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Taking command of the college classroom

As classroom control systems have advanced, they’ve also become more user-friendly

College and university instructors across the country are incorporating technology into their classes with little effort. As classroom control systems have advanced, they’ve also become more user-friendly, making a wider variety of teaching methods possible.

Connecting the security dots on campus

Building security systems integration is a tough goal for institutions to reach—but some in higher ed are making it work

The roster of people flowing in and out of campus buildings changes frequently. New students come in, others graduate. Adjunct faculty and visiting scholars join the campus for a limited time; corporate partners and parents stop over for a day. Giving everyone access is a challenge that’s compounded when a mix of security systems have been installed independently.

5 ways to work video into the learning system

Approaches to supporting an effective institution-wide strategy for incorporating video into the LMS

While video’s presence in higher learning is undoubtedly expanding, the frequency and extent to which it is being used varies widely—even within institutions. Here are best practices for effectively integrating video into course collections at the campuswide level.

Equipped for interaction on campus

Hardware for the collaborative classroom environment

First-year MBA students in the action-based degree program at University of Michigan’s Ross School of Business spend seven weeks working with a U.S. or international company. After that, they form seven-member teams to propose a solution to a problem they encountered in the corporate world.

E-transcripts accelerate in higher ed

Some colleges and universities take offering to the next level by tapping data to improve business processes and better serve students

Rather than dealing with the intensive labor involved in sending and receiving paper transcripts—and frustration from students and graduates accustomed to automation—most colleges and universities have implemented electronic transcript capabilities.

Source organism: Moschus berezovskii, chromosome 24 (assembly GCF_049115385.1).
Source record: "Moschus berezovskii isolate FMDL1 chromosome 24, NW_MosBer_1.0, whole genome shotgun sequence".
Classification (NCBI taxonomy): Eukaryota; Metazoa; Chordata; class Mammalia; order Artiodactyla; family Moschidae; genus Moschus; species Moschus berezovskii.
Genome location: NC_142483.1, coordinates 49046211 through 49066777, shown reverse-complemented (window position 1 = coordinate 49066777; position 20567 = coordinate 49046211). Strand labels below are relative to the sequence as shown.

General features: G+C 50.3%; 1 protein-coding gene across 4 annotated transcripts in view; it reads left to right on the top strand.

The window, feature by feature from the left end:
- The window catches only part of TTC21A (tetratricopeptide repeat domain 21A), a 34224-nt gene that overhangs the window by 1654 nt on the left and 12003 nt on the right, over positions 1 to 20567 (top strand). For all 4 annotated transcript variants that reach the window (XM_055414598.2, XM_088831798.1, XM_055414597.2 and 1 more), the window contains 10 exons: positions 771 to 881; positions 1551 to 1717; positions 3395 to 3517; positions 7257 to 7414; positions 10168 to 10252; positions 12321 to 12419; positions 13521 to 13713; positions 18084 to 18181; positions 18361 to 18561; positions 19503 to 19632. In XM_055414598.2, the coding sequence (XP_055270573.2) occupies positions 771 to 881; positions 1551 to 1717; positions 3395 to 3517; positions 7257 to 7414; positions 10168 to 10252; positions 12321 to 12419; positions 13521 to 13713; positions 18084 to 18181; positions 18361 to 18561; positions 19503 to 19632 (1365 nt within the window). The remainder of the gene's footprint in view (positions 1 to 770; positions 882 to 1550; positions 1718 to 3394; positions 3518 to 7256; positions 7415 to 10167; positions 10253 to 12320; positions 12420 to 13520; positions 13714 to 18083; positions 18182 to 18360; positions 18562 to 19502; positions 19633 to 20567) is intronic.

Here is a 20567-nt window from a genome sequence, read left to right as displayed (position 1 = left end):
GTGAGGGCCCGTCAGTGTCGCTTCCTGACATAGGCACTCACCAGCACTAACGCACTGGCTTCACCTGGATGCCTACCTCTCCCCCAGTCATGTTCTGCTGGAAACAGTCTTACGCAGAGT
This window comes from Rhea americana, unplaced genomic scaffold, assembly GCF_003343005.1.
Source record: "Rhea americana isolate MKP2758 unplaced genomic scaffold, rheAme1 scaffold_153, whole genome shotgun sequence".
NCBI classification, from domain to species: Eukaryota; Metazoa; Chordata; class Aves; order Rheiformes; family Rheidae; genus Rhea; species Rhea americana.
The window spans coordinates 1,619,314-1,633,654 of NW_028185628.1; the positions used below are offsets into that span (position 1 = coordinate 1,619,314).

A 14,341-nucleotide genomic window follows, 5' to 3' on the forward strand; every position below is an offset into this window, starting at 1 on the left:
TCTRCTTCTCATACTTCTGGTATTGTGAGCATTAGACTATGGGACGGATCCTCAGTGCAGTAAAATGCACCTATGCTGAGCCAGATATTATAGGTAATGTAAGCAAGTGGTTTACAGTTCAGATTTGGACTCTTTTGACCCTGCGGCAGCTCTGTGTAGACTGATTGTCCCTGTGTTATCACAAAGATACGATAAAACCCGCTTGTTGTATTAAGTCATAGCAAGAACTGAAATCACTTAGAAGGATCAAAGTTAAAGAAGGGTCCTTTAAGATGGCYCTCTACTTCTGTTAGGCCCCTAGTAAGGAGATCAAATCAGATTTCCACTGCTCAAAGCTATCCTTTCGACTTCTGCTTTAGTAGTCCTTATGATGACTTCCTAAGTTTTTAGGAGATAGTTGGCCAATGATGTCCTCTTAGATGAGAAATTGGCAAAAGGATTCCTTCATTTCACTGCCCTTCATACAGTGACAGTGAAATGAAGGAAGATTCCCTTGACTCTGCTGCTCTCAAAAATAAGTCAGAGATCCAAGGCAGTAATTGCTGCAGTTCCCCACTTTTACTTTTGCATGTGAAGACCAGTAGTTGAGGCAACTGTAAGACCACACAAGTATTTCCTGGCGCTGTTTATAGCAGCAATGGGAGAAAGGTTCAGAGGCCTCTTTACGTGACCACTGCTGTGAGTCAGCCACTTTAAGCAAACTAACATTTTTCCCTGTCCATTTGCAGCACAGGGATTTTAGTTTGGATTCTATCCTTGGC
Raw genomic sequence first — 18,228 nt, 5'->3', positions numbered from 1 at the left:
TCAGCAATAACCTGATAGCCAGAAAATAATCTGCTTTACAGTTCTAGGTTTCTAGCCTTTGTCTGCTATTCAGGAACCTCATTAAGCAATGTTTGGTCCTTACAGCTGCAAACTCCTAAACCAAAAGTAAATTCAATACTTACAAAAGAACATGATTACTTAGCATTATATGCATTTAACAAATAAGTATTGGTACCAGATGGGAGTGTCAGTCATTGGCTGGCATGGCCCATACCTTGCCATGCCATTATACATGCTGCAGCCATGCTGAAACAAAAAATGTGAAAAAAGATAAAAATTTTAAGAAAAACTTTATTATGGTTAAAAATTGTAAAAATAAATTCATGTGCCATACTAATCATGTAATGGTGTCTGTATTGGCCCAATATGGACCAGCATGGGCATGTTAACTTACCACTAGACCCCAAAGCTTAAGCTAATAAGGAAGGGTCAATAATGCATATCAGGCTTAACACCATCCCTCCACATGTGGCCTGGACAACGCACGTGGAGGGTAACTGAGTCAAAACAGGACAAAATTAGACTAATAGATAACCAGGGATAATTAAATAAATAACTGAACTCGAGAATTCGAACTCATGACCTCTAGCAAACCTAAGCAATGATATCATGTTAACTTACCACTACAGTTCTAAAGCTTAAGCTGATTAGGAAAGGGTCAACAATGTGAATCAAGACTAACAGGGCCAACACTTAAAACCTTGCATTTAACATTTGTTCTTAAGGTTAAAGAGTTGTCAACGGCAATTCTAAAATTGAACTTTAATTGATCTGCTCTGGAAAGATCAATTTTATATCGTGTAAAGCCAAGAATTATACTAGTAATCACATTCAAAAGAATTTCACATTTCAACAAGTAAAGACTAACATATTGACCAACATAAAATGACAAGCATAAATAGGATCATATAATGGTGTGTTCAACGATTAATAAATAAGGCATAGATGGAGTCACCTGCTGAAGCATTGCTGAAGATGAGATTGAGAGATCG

It’s electric: Getting started with e-transcripts

E-transcripts require less staff time and ensure better results

Colleges and universities that have not yet implemented electronic transcripts may be selling their students short.

Not only do e-transcripts require less staff time and ensure better results through trackability and online security, but they also can be delivered almost instantly.

Apps move up on campus

Colleges’ mobile apps become more robust, incorporating campus information and safety alerts

With apps now a fixture on the vast majority of campuses, colleges and universities are no longer debating whether to develop their own mobile platforms. Instead, they are creating the next generation of apps for students who turn to their smartphones for everything from checking their grades to checking their laundry.

Online, but not alone off-campus

Seven keys to top-notch remote academic support services

When it comes to online education, careful course development is hardly the only piece needed for successful student outcomes. Colleges without long-time experience in distance learning may be far more likely to overlook the importance of adequate support services. Just how can these needs be met? Here are seven ways to provide exceptional support for online students.

Online labs evolve

Enhancing instruction, improving access and saving costs through digital lab experiences

Students learning to investigate aircraft accidents can sift through the debris of simulated crashes on eight acres of land at Embry-Riddle Aeronautical University’s campus in Prescott, Ariz.

Last month, the institution, which has 150 locations around the world, launched a virtual version of the lab. While not meant to replace the real-life lab, it may offer remote students a more extensive experience of simulated accidents, its designers say.

Why online labs are spreading

Some online labs require little or no equipment, and take up no space on campus

Budget crunches and crowded courses are two reasons online science labs are becoming more popular in higher ed. Some online labs require little or no equipment, and take up no space on campus.

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